NFTs, or non-fungible tokens, have received a lot of coverage in the past year since an NFT by digital artist Beeple sold for almost A$100 million at auction. , with the NFT art trade – and NFT scams – exploding ever since. However, while the automotive world has already flirted with NFTs – largely in the form of certificates of ownership for rare or highly desirable cars – Italian automaker Alfa Romeo has announced that it will award an NFT to every Tonale small SUV. that it produces.
That’s a bold move for an automaker given that NFT technology is still in its infancy, but Alfa’s plan for implementing NFTs is really quite ingenious, and a far cry from the jump-on-the-fly behavior of other car manufacturers.
Why? It’s a service record that you can’t tamper with.
Find out more about the ALFA ROMEO Tonale
The “F” in NFT stands for “fungible”, meaning it cannot be copied or imitated. Each NFT is, in theory, as unique as your fingerprint, giving them great utility when it comes to making information reliable.
And for Alfa Romeo’s NFT strategy, “trust” is the buzzword they’re looking for, not “NFT”. All Tonales produced will receive their own NFT-based service record (although Alfa Romeo says its activation will be on an opt-in basis), which will be used to track “key life stages of an individual vehicle ”, which we can assume is its production, purchase, maintenance and possibly also any repair work and transfer of ownership.
Because NFTs can be updated with new information, they replace traditional paper documentation and dealer-level electronic documentation as a record of what happened to a car, and when. For people looking to buy a Tonale in the used car market, having a reliable source of this information would undoubtedly be invaluable.
But what makes an NFT so reliable anyway? Because they operate on the principle of the blockchain, where a network of computers work together to validate the creation of tokens as well as every transaction involving them (which, in this case, would be when one of these life events occurs, such as an oil change or accident repair), an NFT-based record cannot be changed after the fact by a single rogue operator – they would need the network as a whole to validate the transaction, and given of these events, would likely also be dated, adding a few extra oil change records on a car whose scheduled maintenance has been neglected over time would simply not be possible.
But what else could be stored on a vehicle’s NFT? Well, it turns out almost anything.
“Black box” data, for starters. Electronic control units (ECUs) in modern cars are capable of recording a startling level of data, with peak data such as engine speed, vehicle speed, brake activation and more often living as a recording on an ECU until it is overwritten by new data, or erased by a technician. This information usually stays on the car until needed (either by technicians trying to diagnose a fault or, more grimly, by accident investigators trying to piece together the circumstances of an accident), but this information could also be written to an NFT.
Does the seller say he never took the car to the racetrack or that it was only used to go to church on Sundays? NFT research might tell a different story.
Now Alfa Romeo has only just announced NFT functionality for the Tonale, so details are still scarce (we don’t even know, for example, what specific blockchain it will run on), but something that would definitely help bolster the Reliability aspect of Tonale’s NFT service record would be details of the exact parts that were used for its servicing.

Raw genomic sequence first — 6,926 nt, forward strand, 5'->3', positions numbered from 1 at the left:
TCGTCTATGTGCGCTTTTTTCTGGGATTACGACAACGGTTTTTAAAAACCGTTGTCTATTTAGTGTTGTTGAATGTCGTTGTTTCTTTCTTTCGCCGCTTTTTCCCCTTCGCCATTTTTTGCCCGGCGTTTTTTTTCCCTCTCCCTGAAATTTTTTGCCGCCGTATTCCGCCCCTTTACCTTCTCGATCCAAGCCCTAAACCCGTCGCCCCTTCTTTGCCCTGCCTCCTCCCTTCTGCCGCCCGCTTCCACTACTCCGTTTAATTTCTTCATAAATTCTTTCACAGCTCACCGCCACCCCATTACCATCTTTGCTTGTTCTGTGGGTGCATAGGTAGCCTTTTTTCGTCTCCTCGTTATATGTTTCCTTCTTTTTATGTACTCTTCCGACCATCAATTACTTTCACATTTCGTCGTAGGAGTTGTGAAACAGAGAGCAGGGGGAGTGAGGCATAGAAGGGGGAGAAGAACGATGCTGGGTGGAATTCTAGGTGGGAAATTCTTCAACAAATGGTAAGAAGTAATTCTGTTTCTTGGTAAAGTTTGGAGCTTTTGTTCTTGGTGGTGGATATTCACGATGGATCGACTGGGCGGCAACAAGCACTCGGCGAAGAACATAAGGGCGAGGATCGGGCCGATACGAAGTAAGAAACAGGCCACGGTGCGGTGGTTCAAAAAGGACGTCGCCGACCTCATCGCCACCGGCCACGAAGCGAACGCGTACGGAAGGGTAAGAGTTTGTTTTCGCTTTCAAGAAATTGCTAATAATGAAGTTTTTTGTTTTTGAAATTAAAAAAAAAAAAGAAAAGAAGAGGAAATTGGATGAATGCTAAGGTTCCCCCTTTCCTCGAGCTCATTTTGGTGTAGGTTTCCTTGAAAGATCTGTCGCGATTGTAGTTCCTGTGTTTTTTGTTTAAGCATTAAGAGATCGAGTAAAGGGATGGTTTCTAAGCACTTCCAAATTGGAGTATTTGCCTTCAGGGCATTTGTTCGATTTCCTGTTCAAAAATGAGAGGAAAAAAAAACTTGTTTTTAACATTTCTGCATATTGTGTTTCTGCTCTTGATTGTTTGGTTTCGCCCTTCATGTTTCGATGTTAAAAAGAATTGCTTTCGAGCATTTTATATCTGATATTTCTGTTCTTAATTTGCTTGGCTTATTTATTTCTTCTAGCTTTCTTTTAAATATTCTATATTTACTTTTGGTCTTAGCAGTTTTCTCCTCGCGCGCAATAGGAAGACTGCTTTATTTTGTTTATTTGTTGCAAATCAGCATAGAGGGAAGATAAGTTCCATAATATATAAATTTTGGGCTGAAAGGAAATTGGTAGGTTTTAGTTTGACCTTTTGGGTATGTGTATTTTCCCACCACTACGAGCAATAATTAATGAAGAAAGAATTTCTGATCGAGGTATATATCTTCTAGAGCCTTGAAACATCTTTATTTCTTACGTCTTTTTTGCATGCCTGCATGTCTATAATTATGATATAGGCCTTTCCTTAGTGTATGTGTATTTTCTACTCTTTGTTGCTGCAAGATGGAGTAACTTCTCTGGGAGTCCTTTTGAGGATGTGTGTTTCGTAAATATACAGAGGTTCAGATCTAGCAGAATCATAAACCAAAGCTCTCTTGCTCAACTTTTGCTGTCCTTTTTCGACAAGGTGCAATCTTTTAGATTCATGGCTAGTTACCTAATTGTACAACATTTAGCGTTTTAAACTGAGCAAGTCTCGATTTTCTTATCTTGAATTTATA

Were these new original parts? Were these refurbished originals? Maybe they were more like aftermarket parts? All of this could be recorded on the NFT, along with any other relevant information like the specific part number or even its serial number. Not only would this add transparency to the service record, but it could make it much easier for the manufacturer to issue reminders in a faster and more targeted manner.
But… it’s not perfect.
As clever as Alfa Romeo’s NFT idea is, it’s not entirely foolproof. To begin with, one would assume that an Alfa Romeo service department would know how to keep the NFT up to date and would be incentivized to do so, but what happens when a car goes out of that system and is taken to a independent mechanic? Will Alfa Romeo share the necessary information with third parties or withhold it to force owners to remain in its dealership ecosystem?
There is also the potential environmental cost. NFTs are known to be particularly energy-intensive to create and process (remember, an entire network of computers is usually needed to create them, and those networks can number millions of computers), and adding shows indirect CO2 to a car does not. seems like a wise move in 2022.
However, we do not know which blockchain Alfa Romeo will use, and not all NFT blockchains operate on energy-intensive principles. In fact, some have deliberately adopted a much less demanding methodology (if you fancy getting sucked into a Wikipedia wormhole, look up the differences between ‘proof of work’ and ‘proof of stake’) and it would be reasonable to assume that Alfa Romeo would opt for one of these options. At this point, however, we just don’t know. We also don’t know if cars bound for Australia will have NFT enabled, and we probably won’t know until its local debut in 2023.
But what is evident is that this is certainly the first mature use case of NFT technology as a tool, rather than a speculative investment instrument or a digital certificate of authenticity. It will not only be interesting to see how it will be implemented once the Tonale hits showrooms, but also which brands will adopt the technology as well. With Alfa Romeo being part of the Stellantis family, NFT cars could expand to brands like Chrysler, Dodge, Peugeot, Citroen, Opel and Jeep in the not too distant future.